- It’s still very much in development, but Edible Growth more or less works like this: You 3d print a round structure of an edible dough-like substance (Rutzerveld has been using nylon while prototyping, just to prove the concept), and coat it in a layer of dough that crisps a bit when cooked, like a pastry.
- The structure acts like an exoskeleton for a dollop of agar-agar, an algae-based jelly that’s like a soil substitute for mushroom or watercress spores. It takes a few days for the spores to sprout, at which point they presumably can be dressed with herbs or spices, and eaten whole.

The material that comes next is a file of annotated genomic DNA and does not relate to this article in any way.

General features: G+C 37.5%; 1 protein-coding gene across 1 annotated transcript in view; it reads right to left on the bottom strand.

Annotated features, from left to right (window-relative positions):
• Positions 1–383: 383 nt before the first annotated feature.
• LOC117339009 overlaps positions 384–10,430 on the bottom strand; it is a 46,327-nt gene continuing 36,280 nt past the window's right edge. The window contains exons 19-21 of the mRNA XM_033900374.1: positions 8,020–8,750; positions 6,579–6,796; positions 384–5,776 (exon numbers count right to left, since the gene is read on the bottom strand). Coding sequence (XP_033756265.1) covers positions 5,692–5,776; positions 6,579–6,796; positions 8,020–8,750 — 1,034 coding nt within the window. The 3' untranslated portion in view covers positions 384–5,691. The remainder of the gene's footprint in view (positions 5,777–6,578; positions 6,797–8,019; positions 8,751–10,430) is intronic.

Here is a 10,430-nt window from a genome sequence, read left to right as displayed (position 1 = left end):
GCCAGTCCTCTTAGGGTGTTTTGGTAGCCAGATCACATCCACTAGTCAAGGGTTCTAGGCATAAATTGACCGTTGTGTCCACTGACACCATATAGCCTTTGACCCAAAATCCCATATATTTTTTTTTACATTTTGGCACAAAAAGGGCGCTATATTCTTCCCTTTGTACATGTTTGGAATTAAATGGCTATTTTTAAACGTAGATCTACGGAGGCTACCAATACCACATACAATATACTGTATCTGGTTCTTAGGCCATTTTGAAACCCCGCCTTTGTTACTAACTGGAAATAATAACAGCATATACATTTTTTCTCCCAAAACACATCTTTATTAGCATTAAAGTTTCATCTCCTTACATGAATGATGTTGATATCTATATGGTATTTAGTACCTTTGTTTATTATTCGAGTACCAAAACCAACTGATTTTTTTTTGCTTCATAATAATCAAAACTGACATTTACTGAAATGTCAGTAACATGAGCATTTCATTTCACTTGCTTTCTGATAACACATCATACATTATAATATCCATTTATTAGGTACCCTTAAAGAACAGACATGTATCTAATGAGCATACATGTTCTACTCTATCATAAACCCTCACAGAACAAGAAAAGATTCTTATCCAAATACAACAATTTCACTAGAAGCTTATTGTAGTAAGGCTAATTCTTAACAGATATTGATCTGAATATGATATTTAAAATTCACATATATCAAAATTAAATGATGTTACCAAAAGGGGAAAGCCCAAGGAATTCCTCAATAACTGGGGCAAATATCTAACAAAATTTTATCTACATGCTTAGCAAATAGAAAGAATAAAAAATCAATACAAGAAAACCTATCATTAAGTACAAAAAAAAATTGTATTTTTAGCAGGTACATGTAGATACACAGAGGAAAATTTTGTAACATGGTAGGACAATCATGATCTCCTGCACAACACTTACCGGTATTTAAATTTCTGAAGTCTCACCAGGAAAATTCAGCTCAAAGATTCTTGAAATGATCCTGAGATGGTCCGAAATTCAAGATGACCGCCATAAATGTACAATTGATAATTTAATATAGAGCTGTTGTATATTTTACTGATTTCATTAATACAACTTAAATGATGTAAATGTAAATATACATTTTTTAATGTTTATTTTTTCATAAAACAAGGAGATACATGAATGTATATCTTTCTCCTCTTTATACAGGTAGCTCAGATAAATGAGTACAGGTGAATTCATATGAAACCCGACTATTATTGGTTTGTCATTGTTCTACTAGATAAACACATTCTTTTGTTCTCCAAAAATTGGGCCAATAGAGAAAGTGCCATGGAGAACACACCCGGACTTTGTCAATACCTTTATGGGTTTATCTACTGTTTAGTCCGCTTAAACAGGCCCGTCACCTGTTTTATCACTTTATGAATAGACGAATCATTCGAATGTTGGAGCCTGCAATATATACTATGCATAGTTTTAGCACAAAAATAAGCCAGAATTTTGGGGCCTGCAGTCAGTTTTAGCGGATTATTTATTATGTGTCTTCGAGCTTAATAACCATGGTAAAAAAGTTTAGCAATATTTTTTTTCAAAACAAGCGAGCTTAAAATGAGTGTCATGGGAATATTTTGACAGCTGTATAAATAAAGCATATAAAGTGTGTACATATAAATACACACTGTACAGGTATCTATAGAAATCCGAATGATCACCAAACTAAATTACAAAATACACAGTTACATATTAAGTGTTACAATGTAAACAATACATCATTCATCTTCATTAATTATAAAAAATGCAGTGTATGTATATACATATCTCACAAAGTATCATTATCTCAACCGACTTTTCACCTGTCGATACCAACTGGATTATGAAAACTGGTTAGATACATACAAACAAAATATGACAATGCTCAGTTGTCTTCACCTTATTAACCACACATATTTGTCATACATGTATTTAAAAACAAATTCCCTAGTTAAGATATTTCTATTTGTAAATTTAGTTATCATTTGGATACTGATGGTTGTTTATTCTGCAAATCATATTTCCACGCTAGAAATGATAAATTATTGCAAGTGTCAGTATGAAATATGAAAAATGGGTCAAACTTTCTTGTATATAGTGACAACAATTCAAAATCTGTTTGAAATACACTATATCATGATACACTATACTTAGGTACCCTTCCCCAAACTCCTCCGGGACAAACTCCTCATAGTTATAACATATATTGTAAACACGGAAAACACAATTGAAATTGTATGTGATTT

- Rutzerveld envisions Edible Growth in supermarkets, where on-demand food orders could supply a more immediate, and less wasteful, alternative to the typically resource-heavy food chain.
A Tiny, 3-D Printed Garden You Can Gobble in One Bite
3. 9. 15 by Matthew Lincoln